Avoiding Another Korea-like Stalemate
The Yom Kippur War resulted in an eventual and lasting peace treaty between Israel and Egypt. American diplomacy was the decisive factor. But the now-distant Korean conflict (1950-1953) offers some valuable lessons on how American mediation can go wrong.
Korea is a useful case study because the Russia-Ukraine war’s similarities with the Korean conflict are remarkable. In both cases, one country illegally invaded another in an attempt to unify the country. The moral clarity the invasion provided allowed for a strong international response. The invaders were beaten back and had to accept the status quo ante. Both countries suffered significant casualties and required major rebuilding.
Although the Korean conflict ultimately preserved freedom in South Korea, it took years for the country to become a stable democracy. In the meantime, the U.S. had to manage a sometimes-unseemly partner, and the security issue at the frontier with North Korea was never resolved. In fact, it has been a 70-year headache and a source of regional instability ever since.
One of the major lessons of the Korean War was that nearly half the casualties came during peace negotiations. The U.S. was able to achieve only an armistice; the war is still officially ongoing today. That same scenario could now be playing out with Ukraine and Russia. Do we want to be dealing with another poorly named Demilitarized Zone for decades?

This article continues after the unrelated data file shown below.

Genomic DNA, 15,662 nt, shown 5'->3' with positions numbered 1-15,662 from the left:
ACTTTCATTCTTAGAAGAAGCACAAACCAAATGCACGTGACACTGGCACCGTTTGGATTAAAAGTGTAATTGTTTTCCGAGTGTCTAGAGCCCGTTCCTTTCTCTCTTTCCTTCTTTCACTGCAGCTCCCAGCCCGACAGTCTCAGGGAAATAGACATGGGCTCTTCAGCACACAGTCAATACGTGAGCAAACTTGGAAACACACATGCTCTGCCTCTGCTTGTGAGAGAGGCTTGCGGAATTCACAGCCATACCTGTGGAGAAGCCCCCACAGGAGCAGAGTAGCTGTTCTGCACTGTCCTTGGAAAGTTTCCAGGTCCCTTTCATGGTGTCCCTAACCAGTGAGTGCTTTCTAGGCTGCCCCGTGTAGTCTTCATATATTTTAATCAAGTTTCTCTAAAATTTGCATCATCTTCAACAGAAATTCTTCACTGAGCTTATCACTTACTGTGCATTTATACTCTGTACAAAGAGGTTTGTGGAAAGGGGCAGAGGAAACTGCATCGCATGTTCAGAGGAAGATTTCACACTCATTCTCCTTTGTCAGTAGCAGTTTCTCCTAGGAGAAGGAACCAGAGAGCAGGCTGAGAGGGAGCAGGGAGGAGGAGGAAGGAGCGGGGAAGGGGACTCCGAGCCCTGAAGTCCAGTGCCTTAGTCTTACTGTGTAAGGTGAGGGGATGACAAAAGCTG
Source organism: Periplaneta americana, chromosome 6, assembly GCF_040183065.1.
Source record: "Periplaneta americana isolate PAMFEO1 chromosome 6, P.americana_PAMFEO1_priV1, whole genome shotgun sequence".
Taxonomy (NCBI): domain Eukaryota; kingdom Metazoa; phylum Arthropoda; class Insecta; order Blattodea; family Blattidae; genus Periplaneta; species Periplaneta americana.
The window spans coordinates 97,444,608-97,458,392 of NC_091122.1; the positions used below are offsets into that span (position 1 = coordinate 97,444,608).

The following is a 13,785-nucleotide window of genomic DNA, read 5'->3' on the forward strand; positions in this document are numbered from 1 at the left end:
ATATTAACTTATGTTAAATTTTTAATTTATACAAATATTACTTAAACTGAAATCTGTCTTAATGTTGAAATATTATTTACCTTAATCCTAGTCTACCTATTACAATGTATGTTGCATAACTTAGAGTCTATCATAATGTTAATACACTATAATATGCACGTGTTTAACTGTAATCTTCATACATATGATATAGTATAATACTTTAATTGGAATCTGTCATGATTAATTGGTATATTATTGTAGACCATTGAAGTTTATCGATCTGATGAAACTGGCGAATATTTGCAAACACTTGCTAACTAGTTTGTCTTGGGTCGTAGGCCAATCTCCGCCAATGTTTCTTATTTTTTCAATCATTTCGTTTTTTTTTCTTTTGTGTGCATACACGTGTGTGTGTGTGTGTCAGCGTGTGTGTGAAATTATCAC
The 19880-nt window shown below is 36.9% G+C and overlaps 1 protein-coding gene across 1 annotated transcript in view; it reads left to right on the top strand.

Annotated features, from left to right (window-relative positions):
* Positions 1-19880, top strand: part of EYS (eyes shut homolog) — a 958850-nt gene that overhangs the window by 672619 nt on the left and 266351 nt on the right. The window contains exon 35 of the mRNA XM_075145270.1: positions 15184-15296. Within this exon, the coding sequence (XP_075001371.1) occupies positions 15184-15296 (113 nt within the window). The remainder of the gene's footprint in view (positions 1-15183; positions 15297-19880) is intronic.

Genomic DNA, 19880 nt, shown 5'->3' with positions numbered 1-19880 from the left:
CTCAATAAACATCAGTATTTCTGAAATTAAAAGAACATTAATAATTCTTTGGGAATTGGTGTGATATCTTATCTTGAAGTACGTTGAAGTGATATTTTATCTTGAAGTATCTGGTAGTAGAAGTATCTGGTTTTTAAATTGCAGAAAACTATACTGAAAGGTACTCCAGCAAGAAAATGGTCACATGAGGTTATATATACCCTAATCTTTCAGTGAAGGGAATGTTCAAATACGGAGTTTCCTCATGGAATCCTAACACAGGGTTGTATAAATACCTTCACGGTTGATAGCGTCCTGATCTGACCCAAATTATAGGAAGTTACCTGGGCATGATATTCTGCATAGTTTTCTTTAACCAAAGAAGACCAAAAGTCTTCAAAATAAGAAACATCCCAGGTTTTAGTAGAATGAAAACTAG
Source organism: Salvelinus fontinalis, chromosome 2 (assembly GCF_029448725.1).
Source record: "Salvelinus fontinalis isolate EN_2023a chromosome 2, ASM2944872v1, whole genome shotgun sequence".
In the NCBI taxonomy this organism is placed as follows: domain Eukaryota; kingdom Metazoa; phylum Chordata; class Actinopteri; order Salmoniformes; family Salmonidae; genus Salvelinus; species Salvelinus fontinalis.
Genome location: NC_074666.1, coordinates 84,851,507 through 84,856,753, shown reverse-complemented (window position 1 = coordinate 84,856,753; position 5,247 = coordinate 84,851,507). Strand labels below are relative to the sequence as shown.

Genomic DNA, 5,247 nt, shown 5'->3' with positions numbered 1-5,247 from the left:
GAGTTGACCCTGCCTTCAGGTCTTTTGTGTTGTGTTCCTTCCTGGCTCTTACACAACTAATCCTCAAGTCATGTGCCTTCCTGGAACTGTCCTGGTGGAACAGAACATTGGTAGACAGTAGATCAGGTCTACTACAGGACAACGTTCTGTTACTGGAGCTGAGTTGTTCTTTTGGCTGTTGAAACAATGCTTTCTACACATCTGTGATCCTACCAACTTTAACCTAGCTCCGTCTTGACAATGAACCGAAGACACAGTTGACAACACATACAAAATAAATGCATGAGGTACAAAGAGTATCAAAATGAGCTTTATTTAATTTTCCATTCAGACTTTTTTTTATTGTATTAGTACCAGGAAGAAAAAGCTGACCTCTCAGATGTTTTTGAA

Yielding some territory to Russia would be a hard sell, but this has been the case de facto since 2014, and it was not considered an international casus belli then. Ironically, NATO seems poised to expand when the threat from Russia has obviously diminished. After Russia’s underwhelming performance against the poorest country in Europe, it is unlikely to invade a NATO country anytime soon. The possibility of Sweden and Finland joining NATO might be a useful bargaining chip for peace talks.
An acceptable outcome might therefore be a badly chastened Russia and a Ukraine able to shed Moscow’s influence and develop on its own, much like South Korea eventually did. Looking further on, it will require enlightened diplomacy on America’s part to prevent Russia from turning into an enormous North Korea: ostracized, perpetually sanctioned and, by necessity, permanently joined at the hip with China.